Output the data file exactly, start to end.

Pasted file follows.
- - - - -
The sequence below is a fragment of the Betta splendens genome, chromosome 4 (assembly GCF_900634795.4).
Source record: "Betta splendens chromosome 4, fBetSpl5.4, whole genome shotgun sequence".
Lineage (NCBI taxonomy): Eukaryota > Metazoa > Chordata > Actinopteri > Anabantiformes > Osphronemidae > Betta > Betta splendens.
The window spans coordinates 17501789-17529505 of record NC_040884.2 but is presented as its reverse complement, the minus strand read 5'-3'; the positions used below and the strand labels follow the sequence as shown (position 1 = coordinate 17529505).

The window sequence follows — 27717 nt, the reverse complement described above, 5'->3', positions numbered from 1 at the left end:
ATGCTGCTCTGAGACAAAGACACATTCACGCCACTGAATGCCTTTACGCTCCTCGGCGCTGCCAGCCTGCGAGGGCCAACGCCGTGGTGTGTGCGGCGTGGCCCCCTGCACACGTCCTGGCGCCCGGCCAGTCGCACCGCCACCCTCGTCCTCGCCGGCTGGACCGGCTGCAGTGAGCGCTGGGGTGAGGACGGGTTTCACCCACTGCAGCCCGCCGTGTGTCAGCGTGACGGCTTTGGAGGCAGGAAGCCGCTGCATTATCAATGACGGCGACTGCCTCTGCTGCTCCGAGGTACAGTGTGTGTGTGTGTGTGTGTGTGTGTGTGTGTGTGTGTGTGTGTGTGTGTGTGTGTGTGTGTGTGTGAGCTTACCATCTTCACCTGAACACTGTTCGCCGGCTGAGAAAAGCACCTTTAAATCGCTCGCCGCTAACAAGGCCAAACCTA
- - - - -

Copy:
The sequence below is a fragment of the Betta splendens genome, chromosome 4 (assembly GCF_900634795.4).
Source record: "Betta splendens chromosome 4, fBetSpl5.4, whole genome shotgun sequence".
Lineage (NCBI taxonomy): Eukaryota > Metazoa > Chordata > Actinopteri > Anabantiformes > Osphronemidae > Betta > Betta splendens.
The window spans coordinates 17501789-17529505 of record NC_040884.2 but is presented as its reverse complement, the minus strand read 5'-3'; the positions used below and the strand labels follow the sequence as shown (position 1 = coordinate 17529505).

The window sequence follows — 27717 nt, the reverse complement described above, 5'->3', positions numbered from 1 at the left end:
ATGCTGCTCTGAGACAAAGACACATTCACGCCACTGAATGCCTTTACGCTCCTCGGCGCTGCCAGCCTGCGAGGGCCAACGCCGTGGTGTGTGCGGCGTGGCCCCCTGCACACGTCCTGGCGCCCGGCCAGTCGCACCGCCACCCTCGTCCTCGCCGGCTGGACCGGCTGCAGTGAGCGCTGGGGTGAGGACGGGTTTCACCCACTGCAGCCCGCCGTGTGTCAGCGTGACGGCTTTGGAGGCAGGAAGCCGCTGCATTATCAATGACGGCGACTGCCTCTGCTGCTCCGAGGTACAGTGTGTGTGTGTGTGTGTGTGTGTGTGTGTGTGTGTGTGTGTGTGTGTGTGTGTGTGTGTGTGTGTGAGCTTACCATCTTCACCTGAACACTGTTCGCCGGCTGAGAAAAGCACCTTTAAATCGCTCGCCGCTAACAAGGCCAAACCTA